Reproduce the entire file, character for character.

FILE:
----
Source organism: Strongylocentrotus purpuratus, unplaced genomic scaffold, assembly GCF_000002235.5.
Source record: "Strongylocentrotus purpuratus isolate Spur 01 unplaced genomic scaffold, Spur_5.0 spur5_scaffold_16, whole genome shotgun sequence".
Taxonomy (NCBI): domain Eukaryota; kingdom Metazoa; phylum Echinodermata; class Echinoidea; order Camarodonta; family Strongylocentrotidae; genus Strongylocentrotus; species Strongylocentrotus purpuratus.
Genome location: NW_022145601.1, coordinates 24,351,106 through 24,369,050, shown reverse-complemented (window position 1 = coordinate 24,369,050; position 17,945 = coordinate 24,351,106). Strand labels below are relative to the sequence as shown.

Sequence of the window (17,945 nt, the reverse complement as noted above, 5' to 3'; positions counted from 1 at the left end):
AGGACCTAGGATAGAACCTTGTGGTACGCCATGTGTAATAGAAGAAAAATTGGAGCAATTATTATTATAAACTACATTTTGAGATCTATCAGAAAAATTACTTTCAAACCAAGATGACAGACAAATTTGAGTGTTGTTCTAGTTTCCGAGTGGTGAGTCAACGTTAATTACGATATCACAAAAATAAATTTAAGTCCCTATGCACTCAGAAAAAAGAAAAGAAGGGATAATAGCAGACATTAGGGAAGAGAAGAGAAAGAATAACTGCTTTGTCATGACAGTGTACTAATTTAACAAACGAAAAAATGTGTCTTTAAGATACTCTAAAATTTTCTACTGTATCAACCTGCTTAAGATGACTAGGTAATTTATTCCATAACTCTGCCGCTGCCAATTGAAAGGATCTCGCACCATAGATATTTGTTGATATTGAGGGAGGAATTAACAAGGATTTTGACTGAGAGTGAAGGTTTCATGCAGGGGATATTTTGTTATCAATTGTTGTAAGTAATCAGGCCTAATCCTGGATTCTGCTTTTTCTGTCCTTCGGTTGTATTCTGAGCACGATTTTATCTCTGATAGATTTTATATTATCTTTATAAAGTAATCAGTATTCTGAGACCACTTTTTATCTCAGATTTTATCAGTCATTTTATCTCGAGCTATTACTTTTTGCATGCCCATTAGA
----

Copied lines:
Source organism: Strongylocentrotus purpuratus, unplaced genomic scaffold, assembly GCF_000002235.5.
Source record: "Strongylocentrotus purpuratus isolate Spur 01 unplaced genomic scaffold, Spur_5.0 spur5_scaffold_16, whole genome shotgun sequence".
Taxonomy (NCBI): domain Eukaryota; kingdom Metazoa; phylum Echinodermata; class Echinoidea; order Camarodonta; family Strongylocentrotidae; genus Strongylocentrotus; species Strongylocentrotus purpuratus.
Genome location: NW_022145601.1, coordinates 24,351,106 through 24,369,050, shown reverse-complemented (window position 1 = coordinate 24,369,050; position 17,945 = coordinate 24,351,106). Strand labels below are relative to the sequence as shown.

Sequence of the window (17,945 nt, the reverse complement as noted above, 5' to 3'; positions counted from 1 at the left end):
AGGACCTAGGATAGAACCTTGTGGTACGCCATGTGTAATAGAAGAAAAATTGGAGCAATTATTATTATAAACTACATTTTGAGATCTATCAGAAAAATTACTTTCAAACCAAGATGACAGACAAATTTGAGTGTTGTTCTAGTTTCCGAGTGGTGAGTCAACGTTAATTACGATATCACAAAAATAAATTTAAGTCCCTATGCACTCAGAAAAAAGAAAAGAAGGGATAATAGCAGACATTAGGGAAGAGAAGAGAAAGAATAACTGCTTTGTCATGACAGTGTACTAATTTAACAAACGAAAAAATGTGTCTTTAAGATACTCTAAAATTTTCTACTGTATCAACCTGCTTAAGATGACTAGGTAATTTATTCCATAACTCTGCCGCTGCCAATTGAAAGGATCTCGCACCATAGATATTTGTTGATATTGAGGGAGGAATTAACAAGGATTTTGACTGAGAGTGAAGGTTTCATGCAGGGGATATTTTGTTATCAATTGTTGTAAGTAATCAGGCCTAATCCTGGATTCTGCTTTTTCTGTCCTTCGGTTGTATTCTGAGCACGATTTTATCTCTGATAGATTTTATATTATCTTTATAAAGTAATCAGTATTCTGAGACCACTTTTTATCTCAGATTTTATCAGTCATTTTATCTCGAGCTATTACTTTTTGCATGCCCATTAGA